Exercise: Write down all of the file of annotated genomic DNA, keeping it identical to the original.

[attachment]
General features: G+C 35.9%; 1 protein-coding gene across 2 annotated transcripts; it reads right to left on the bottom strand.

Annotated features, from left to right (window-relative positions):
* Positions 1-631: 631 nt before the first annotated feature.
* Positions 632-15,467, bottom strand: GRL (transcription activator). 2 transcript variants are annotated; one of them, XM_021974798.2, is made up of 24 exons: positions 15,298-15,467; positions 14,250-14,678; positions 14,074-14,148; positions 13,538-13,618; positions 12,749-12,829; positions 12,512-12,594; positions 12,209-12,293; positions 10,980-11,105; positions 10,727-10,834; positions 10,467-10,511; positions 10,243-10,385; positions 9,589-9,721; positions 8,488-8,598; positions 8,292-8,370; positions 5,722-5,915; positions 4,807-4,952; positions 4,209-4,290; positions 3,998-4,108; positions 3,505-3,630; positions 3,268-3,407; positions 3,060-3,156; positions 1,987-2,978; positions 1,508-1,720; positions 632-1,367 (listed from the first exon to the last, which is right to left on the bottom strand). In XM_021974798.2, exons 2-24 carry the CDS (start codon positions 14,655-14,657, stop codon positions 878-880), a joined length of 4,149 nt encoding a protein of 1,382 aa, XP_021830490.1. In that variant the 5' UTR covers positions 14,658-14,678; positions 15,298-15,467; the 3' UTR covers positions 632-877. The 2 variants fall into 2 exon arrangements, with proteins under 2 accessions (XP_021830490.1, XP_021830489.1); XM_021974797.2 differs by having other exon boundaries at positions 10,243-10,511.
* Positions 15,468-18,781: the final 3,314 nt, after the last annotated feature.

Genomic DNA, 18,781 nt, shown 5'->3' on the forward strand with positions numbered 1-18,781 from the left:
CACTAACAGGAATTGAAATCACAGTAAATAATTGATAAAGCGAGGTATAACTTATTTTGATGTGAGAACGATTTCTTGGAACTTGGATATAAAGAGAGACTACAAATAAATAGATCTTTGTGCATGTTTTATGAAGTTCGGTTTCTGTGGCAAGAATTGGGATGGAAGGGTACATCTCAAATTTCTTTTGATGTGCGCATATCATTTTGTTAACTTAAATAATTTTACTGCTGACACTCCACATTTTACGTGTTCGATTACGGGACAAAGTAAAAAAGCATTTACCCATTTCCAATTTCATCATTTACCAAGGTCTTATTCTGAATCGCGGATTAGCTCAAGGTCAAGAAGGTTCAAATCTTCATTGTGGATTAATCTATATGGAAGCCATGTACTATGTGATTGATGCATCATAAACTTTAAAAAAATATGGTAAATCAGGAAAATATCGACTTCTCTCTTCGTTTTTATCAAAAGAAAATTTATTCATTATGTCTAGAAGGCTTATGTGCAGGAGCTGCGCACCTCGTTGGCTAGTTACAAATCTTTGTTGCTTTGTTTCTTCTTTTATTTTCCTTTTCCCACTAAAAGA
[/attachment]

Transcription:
General features: G+C 35.9%; 1 protein-coding gene across 2 annotated transcripts; it reads right to left on the bottom strand.

Annotated features, from left to right (window-relative positions):
* Positions 1-631: 631 nt before the first annotated feature.
* Positions 632-15,467, bottom strand: GRL (transcription activator). 2 transcript variants are annotated; one of them, XM_021974798.2, is made up of 24 exons: positions 15,298-15,467; positions 14,250-14,678; positions 14,074-14,148; positions 13,538-13,618; positions 12,749-12,829; positions 12,512-12,594; positions 12,209-12,293; positions 10,980-11,105; positions 10,727-10,834; positions 10,467-10,511; positions 10,243-10,385; positions 9,589-9,721; positions 8,488-8,598; positions 8,292-8,370; positions 5,722-5,915; positions 4,807-4,952; positions 4,209-4,290; positions 3,998-4,108; positions 3,505-3,630; positions 3,268-3,407; positions 3,060-3,156; positions 1,987-2,978; positions 1,508-1,720; positions 632-1,367 (listed from the first exon to the last, which is right to left on the bottom strand). In XM_021974798.2, exons 2-24 carry the CDS (start codon positions 14,655-14,657, stop codon positions 878-880), a joined length of 4,149 nt encoding a protein of 1,382 aa, XP_021830490.1. In that variant the 5' UTR covers positions 14,658-14,678; positions 15,298-15,467; the 3' UTR covers positions 632-877. The 2 variants fall into 2 exon arrangements, with proteins under 2 accessions (XP_021830490.1, XP_021830489.1); XM_021974797.2 differs by having other exon boundaries at positions 10,243-10,511.
* Positions 15,468-18,781: the final 3,314 nt, after the last annotated feature.

Genomic DNA, 18,781 nt, shown 5'->3' on the forward strand with positions numbered 1-18,781 from the left:
CACTAACAGGAATTGAAATCACAGTAAATAATTGATAAAGCGAGGTATAACTTATTTTGATGTGAGAACGATTTCTTGGAACTTGGATATAAAGAGAGACTACAAATAAATAGATCTTTGTGCATGTTTTATGAAGTTCGGTTTCTGTGGCAAGAATTGGGATGGAAGGGTACATCTCAAATTTCTTTTGATGTGCGCATATCATTTTGTTAACTTAAATAATTTTACTGCTGACACTCCACATTTTACGTGTTCGATTACGGGACAAAGTAAAAAAGCATTTACCCATTTCCAATTTCATCATTTACCAAGGTCTTATTCTGAATCGCGGATTAGCTCAAGGTCAAGAAGGTTCAAATCTTCATTGTGGATTAATCTATATGGAAGCCATGTACTATGTGATTGATGCATCATAAACTTTAAAAAAATATGGTAAATCAGGAAAATATCGACTTCTCTCTTCGTTTTTATCAAAAGAAAATTTATTCATTATGTCTAGAAGGCTTATGTGCAGGAGCTGCGCACCTCGTTGGCTAGTTACAAATCTTTGTTGCTTTGTTTCTTCTTTTATTTTCCTTTTCCCACTAAAAGA